Medical chart – What is in it?
A medical chart is a record of protected health information (PHI) collected and stored chronologically from the time we are born. The admission, discharge, and transfer (ADT) protocol with a medical record number (MRN) assigned to it is the backbone of a medical record management system.
There are different types of medical chart reviews designed for various needs. Let us have a quick look at them.
Review for Medical Necessity
As the name suggests, a review for medical necessity validates the physician’s recommendation on why he or she chose a specific treatment method. Physicians place a request for authorization (RFA) to the insurance provider for approval of a treatment choice such as medications, therapy, or a diagnostic study that he or she deems necessary to identify the disease accurately and for future advanced treatments. The insurance company reserves the right to approve or deny the request based on the review of pertinent medical data.
Review for Medical-Legal Collaboration
Attorneys and physicians have little in common and they may not understand each other’s language. However, they need to collaborate when a medico-legal case involves pay-outs. A patient’s attorney looks to the doctor to simplify the patient’s case to fight an insurance claim against denial of a certain brand-name drug, diagnostic procedures such as an MRI or PET scan, or outpatient or inpatient procedures.
Here’s where an in-depth medical records review helps. It is usually executed by a team of professionals with expertise in summarization. This summary of reliable data arranged chronologically acts as a handy reference to assist the attorney during a legal proceeding.
Review for Worker’s Compensation or Employee Benefits
The employer pays a premium to cushion the impact of unfortunate medical expenses of an employee arising out of employment (AOE) or during the course of employment (COE).
The Workers Comp board assists patients to financially sustain themselves during treatment through cash benefits and reimbursements. The board even funds programs to cross-train an employee to a different job profile if the injury does not allow the worker to resume duty in the present capacity.
On occasion, when the insurer insists on third-party review, the legal team hires Independent Medical Examiners (IMEs) such as an Agreed Medical Evaluator (AME) or a Qualified Medical Examiner (QME) to rule out any medical negligence and specifically validate the claim made by the employee.
A medical record review done through this process results in the determination of the employee’s work status and compensation of medical costs incurred.
Review for Coding and Billing
Medical records review is also done for coding and billing purposes. Hundreds of thousands of medical codes in the International Classification of Diseases (ICD) database are allocated for various disease conditions and diagnostic studies (ICD 11 is in vogue)
Medical records review for a coding objective demands exceptional technical know-how of coding modalities, medical terminology, and bookkeeping as coding errors may result in large costs for the employer or the insurer.
Review for Insurance Underwriting
Every insurance agency usually performs an extensive medical records review to identify risk factors such as drug abuse, alcohol abuse, personal history of ailments such as heart disease and cancer, family medical history, and details of previous claims for injuries and disabilities.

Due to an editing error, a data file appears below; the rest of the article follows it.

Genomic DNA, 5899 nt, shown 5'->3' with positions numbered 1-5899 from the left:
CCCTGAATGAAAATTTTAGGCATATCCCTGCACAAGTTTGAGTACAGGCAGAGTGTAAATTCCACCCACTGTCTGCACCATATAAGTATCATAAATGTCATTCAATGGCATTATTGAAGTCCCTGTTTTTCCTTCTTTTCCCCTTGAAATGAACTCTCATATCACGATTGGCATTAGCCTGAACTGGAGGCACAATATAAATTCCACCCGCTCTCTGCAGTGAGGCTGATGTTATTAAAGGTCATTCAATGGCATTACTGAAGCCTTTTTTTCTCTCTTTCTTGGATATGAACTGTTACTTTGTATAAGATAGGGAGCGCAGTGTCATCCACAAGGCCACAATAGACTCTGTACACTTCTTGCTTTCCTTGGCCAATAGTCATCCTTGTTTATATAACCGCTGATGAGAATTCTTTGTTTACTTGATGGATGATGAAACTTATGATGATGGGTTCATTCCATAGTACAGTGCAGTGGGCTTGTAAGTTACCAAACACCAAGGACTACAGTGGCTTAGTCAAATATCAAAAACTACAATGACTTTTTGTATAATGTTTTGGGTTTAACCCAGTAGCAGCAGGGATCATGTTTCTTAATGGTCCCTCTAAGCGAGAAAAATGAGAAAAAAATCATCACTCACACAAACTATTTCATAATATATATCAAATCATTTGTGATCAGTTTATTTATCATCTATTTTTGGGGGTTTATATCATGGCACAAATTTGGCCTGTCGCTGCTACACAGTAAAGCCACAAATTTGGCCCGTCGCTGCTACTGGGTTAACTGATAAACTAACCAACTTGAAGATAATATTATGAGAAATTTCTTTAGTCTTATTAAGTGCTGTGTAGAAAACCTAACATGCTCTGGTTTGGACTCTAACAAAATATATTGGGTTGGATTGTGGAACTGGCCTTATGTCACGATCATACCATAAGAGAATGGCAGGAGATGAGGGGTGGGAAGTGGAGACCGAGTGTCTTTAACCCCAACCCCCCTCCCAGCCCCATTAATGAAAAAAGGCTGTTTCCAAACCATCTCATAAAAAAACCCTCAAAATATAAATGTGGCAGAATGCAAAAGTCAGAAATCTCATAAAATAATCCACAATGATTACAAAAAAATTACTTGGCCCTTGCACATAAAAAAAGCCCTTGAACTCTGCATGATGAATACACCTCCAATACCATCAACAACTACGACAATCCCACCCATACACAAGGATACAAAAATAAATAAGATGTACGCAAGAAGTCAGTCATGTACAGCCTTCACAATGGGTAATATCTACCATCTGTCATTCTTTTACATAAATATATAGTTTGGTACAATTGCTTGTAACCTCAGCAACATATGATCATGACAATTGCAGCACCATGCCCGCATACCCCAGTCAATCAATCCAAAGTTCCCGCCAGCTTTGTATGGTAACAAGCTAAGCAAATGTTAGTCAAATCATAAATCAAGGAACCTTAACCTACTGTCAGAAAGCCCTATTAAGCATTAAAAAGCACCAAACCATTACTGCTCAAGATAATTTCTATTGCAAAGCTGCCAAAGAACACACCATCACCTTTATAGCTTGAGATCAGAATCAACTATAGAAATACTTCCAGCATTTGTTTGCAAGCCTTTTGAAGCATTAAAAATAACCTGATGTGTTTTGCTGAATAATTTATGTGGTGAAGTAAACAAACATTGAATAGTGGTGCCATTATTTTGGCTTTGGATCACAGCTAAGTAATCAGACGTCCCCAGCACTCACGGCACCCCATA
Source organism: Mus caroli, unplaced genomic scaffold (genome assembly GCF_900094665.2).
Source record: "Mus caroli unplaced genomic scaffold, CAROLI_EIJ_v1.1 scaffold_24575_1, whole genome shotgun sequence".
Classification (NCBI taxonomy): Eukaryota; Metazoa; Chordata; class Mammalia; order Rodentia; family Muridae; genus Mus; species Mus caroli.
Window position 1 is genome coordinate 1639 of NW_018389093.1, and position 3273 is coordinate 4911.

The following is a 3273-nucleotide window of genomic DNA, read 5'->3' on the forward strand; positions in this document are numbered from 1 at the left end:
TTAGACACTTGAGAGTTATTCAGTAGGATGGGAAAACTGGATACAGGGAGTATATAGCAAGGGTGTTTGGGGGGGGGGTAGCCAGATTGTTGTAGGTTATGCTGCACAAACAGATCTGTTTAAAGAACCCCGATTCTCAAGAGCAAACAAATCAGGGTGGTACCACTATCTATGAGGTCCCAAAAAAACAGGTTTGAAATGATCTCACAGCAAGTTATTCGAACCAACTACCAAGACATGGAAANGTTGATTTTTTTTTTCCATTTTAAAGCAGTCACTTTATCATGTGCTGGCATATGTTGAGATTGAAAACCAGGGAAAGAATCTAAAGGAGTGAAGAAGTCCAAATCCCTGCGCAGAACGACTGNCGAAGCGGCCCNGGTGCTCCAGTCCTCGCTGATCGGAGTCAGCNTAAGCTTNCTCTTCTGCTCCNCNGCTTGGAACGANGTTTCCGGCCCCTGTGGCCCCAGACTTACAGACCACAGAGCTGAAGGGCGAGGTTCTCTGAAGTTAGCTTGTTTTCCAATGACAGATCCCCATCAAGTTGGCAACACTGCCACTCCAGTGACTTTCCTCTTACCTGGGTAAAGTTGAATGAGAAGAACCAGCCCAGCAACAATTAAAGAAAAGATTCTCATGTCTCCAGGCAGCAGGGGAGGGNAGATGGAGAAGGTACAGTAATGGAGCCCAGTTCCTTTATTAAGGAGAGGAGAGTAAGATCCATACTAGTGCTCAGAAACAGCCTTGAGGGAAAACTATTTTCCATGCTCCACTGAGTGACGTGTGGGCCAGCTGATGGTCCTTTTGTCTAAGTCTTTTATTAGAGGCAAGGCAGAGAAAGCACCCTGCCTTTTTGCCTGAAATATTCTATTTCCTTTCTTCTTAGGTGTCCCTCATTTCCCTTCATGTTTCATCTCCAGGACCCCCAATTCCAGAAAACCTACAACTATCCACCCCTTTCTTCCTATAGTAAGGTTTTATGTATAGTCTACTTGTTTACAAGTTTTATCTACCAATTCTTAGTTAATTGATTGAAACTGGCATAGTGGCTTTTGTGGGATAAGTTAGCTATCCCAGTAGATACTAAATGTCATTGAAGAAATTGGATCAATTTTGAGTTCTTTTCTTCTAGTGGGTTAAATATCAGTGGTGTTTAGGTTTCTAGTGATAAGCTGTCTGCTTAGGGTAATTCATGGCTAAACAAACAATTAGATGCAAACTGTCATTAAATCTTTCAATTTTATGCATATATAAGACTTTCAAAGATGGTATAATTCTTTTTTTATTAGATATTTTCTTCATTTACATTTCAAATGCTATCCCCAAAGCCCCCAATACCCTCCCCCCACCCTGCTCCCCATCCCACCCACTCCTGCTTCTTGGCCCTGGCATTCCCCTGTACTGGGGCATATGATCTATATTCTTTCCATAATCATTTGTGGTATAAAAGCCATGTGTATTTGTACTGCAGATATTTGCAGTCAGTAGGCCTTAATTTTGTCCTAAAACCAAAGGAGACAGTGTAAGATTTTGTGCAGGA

Since many insurance companies do not have enough time to conduct extensive reviews of the medical records, they outsource these tasks to gain time-sensitive insights while remaining cost effective.
Review for Research
Independent investigators and researchers involved in pharmaceutical advancement do a thorough medical record analysis to understand patient behavior after treatment. They analyze how the patient reacts with a specific drug or a technique and observe the response to medication, including side effects and aftereffects.
These data are used to modify the treatment course including changes in prescription dosage, diagnostic tools such as scopes, or to chart a new method of treatment.
Review for Medical Audit
Chart review for a medical audit is a vital process for healthcare systems to evaluate treatment outcomes and patient satisfaction. A medical audit covers such items as checking all numerical values, medications, dosages, frequency, vital signs, lab values, cancer stages, allergies, diagnosis, impression, assessment, etc., involving the patient’s health.
Hospitals often make policy changes to improve patient care based on medical audit results and analysis. The data generated through this process can be applied more generally to prevent medical malpractices from plaguing the healthcare system.
Medical chart reviews are an integral part of the organization of medical records. The records collected from different sources provide accurate details of events that affect the patient’s health status. These records are highly confidential and are governed by the by Health Insurance Portability and Accountability Act (HIPAA) to protect privacy.
At PreludeSys, we focus intently on the quality of the summary we deliver to the client. Furthermore, we leave no stone unturned to abstract correct and relevant information from vast amounts of data. Our prime focus is to avoid data breaches, and we pay special attention to patient confidentiality and protocols.
Contact our team at PreludeSys for professional medical record review services to suit your business requirements. Our services are value based with quality as the benchmark.